Tuesday, October 18, 2005
The 10 Best Horror Movies of All Time
10) An American Werewolf in London (1981): Some may consider this too much of a black comedy and not enough of a horror film, but I disagree. Laughter and screaming are closely related and director John Landis was masterful in manipulating the audience into doing both with this film. It features the best werewolf transformation scene ever on screen (and won Rick Baker his first Oscar for make-up). Plus, the nightmare sequences in this film are still the best jump-out-of-your seat moments in horror cinema.
9) Friday the 13th (1980): As I said yesterday, this film introduced audiences to the monster Jason Voorhees, but he's not the killer in this first film in the series. He does show up just in time to give us one last jolting scare. Friday the 13th truly began the cycle of the "80s horror movie franchise," while others (like A Nightmare on Elm Street) followed. At its core, it's a classic horror movie. Teenagers alone in the woods on a rainy night...and then the lights go out.
8) Frankenstein (1931): In many ways, this film is the iconographic horror film. Grave-robbing. A mad scientist. His hunchback assistant. A gothic tower, on a rainy night. And a creature brought to life from pieces of dead bodies and a psychotic's brain. Once you see it, the images are forever in your memory, even if it's been spoofed endlessly since.
7) The Ring (2003): It had been years since I saw a good horror film, and then The Ring came along and creeped me out of my skin (which isn't that easy anymore, having seen so many horror films to that point). The surreal images of this movies are edited so cleverly you start to lose the line between reality and the horror that lies beneath. See it alone and then I dare you to go into that back room, with the lights out.
6) The Texas Chainsaw Massacre (1973): I don't care how many people tell me it was funny after they saw it, I know deep down in their guts, (and that's where this film aims --the guts) The Texas Chainsaw Massacre (the first from director Tobe Hooper) scared the hell out of them. Based on the real life crimes of Ed Gein, the movie is relentless; and what makes it so scary is that all of the crazies in the film (including Leatherface himself) play it straight. This is their day-to-day life -- and we are being given a bird's-eye view of the carnage.
5) Poltergeist (1982): When I first saw this film, I was in awe. It's a masterful combination of Steven Spielberg fantasy and Tobe Hooper horror. What a ride! Poltergeist opened the same summer as Spielberg's own E.T the Extraterrestrial, John Carpenter's The Thing and Paul Schrader's Cat People. What a summer! But for me, this film was at the center of it -- all at once fascinating and terrifying. Jerry Goldsmith's score and ILM's effects have never worked together better. In my opinion, the all time greatest ghost story.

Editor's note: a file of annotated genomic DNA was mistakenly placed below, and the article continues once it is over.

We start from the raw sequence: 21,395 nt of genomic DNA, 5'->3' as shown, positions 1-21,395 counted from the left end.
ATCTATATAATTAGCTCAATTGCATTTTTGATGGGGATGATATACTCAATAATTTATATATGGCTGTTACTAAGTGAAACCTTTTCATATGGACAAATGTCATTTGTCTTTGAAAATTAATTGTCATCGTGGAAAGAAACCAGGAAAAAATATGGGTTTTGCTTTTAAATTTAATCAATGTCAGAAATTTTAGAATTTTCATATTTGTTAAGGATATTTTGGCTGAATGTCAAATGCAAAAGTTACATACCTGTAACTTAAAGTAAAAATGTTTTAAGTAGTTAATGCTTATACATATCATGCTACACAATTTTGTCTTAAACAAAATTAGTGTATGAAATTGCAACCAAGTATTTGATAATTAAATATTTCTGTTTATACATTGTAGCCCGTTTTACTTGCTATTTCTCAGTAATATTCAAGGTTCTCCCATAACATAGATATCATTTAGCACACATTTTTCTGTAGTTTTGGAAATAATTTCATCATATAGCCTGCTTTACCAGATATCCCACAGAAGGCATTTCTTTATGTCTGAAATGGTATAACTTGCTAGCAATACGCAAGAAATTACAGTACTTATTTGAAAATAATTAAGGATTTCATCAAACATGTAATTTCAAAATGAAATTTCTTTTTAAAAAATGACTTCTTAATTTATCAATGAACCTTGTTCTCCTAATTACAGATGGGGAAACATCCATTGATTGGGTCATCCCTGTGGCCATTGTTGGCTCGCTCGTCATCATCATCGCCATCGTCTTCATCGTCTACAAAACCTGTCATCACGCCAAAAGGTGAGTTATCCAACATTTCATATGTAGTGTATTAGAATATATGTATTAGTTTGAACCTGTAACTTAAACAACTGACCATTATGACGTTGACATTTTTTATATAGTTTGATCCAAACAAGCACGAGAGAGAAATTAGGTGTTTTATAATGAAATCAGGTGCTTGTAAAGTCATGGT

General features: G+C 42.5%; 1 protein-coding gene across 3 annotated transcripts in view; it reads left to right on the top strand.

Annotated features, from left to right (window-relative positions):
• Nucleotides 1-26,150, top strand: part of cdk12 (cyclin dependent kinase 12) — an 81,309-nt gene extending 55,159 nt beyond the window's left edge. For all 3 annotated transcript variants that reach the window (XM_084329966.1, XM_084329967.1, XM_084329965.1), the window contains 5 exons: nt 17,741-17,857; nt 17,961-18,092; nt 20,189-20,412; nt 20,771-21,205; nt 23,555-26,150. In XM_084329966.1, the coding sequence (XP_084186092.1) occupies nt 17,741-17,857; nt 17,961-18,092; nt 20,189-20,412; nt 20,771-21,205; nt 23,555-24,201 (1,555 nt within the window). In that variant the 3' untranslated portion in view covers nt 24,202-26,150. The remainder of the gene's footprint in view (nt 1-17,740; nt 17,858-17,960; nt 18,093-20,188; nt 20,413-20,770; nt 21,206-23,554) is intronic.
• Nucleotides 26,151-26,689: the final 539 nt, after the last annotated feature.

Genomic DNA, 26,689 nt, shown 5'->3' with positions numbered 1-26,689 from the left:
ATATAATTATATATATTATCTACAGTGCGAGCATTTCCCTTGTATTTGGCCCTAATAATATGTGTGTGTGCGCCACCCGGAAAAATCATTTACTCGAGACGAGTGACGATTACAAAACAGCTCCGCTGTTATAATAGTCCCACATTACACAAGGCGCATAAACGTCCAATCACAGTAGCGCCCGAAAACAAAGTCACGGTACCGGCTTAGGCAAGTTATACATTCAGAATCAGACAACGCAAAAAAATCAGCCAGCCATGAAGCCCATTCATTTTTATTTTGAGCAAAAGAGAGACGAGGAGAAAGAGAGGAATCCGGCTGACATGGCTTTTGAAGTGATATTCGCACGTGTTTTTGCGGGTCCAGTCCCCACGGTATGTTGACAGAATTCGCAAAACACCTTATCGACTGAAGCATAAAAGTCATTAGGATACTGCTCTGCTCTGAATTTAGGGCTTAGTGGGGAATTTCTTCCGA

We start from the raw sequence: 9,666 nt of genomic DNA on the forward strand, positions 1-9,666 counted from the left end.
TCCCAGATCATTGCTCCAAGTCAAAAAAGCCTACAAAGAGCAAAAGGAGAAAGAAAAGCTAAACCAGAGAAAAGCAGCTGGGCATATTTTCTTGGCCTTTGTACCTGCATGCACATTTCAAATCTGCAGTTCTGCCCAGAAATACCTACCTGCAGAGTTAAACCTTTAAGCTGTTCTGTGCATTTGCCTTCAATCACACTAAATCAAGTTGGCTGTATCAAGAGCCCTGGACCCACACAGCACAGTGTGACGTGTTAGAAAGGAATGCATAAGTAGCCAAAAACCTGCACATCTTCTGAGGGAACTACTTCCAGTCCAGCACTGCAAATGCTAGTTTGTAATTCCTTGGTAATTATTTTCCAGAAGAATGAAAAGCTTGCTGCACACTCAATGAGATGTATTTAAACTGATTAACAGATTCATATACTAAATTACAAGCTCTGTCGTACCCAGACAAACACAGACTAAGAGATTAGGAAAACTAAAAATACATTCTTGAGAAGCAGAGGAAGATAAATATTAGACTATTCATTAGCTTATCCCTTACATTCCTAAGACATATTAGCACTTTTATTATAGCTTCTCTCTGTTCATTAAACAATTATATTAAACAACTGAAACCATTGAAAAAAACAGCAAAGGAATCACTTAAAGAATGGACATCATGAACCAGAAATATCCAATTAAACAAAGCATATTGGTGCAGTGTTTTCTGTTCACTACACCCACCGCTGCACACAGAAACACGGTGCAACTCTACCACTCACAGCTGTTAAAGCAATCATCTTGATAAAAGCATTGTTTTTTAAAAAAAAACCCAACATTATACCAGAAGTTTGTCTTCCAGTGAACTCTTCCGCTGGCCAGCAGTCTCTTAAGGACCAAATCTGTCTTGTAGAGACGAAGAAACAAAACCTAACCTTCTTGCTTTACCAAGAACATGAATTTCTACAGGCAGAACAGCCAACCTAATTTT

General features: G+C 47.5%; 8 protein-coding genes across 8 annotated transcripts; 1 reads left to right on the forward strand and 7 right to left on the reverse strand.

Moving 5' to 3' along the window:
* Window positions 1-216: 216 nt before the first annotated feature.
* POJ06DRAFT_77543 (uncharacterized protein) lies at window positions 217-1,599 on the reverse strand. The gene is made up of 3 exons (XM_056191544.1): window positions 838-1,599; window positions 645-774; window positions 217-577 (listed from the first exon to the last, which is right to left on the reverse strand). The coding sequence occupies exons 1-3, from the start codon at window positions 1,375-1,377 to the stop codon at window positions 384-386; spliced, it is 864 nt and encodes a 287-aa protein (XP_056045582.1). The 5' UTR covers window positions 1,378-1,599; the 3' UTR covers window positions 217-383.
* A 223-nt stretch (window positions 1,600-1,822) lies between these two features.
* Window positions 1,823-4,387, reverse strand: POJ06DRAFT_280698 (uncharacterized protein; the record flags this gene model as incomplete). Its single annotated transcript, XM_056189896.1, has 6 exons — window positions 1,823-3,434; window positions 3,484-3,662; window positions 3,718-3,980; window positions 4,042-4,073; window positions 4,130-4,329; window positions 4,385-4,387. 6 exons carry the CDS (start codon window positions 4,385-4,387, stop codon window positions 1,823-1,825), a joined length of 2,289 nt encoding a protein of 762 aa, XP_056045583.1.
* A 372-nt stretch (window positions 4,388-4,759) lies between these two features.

4) The Exorcist (1973): What makes this film work so well for me is director William Friedkin's ability to tell it straight. The Exorcist came out in a decade of gritty moviemaking, when films, in general, felt more real. Especially films by Friedkin, who had already won the Oscar for directing The French Connection two years before. Endlessly spoofed since, but it was the number one I-dare-you-to-see-this-movie movie at the time. Catholic guilt personified. It doesn't want to make you jump as much as it wants to crawl under your skin and stay there. The first horror film ever nominated for Best Picture. It won the Oscar for Best Screenplay.
3) Bride of Frankenstein (1935): Before The Godfather Part II came out, this was considered by many to be the best sequel ever made. And it's easy to see why. All of the elements of the first film are back, plus, a haunting score (missing from the first) and the creepy Dr. Pretorius (wonderfully played by Ernest Thesiger) -- a second mad scientist who forces Dr. Frankenstein to create a mate for his first monster. Peppered with truly touching moments, and a brilliant performance by Boris Karloff, this film should be watched as a double feature with Frankenstein. It's also the film to introduce the infamous lever (if pulled) that destroys the entire lab!
2) Psycho (1960): Alfred Hitchcock, himself, said he considered this a black comedy. But, like The Texas Chainsaw Massacre, which was to follow a decade later, the characters here play it straight. (It only becomes an in-joke after you've seen the film.) Also based on the real-life crimes of Ed Gein, which inspired the Robert Bloch book upon which this film is based, Psycho is the granddaddy of what would become known, by the 80s, as slasher films. Coming when it did, at the end of the 50s, Psycho was, for many, the first glimpse anyone had seen of graverobbing, cross dressing, or mass murdering -- still Norman Bates couldn't look more normal. Think about this film next time you take a shower. What was that noise you heard on the other side of the curtain?
1) Halloween: Director John Carpenter, when he made this film, learned from Hitchcock that less is more. It's a testament to this film's power to scare you that so many viewers thought they saw more blood than they actually did. Like Psycho, much of the terror here is in the waiting and the helplessness you feel for the characters being slaughtered. Carpenter didn't need blood. He relied on classic elements of horror as well. The feeling of being alone. The notion of the bogeyman waiting outside your door. The darkness. And he sets it all on Halloween night, after building and building and building the suspense for the audience to that point. When The Shape attacks, it's almost a relief. The score, also by Carpenter, is simply one of the best ever written for a film. Forget the needless sequels that followed. In my opinion, Halloweeen is the most brilliant horror film ever made.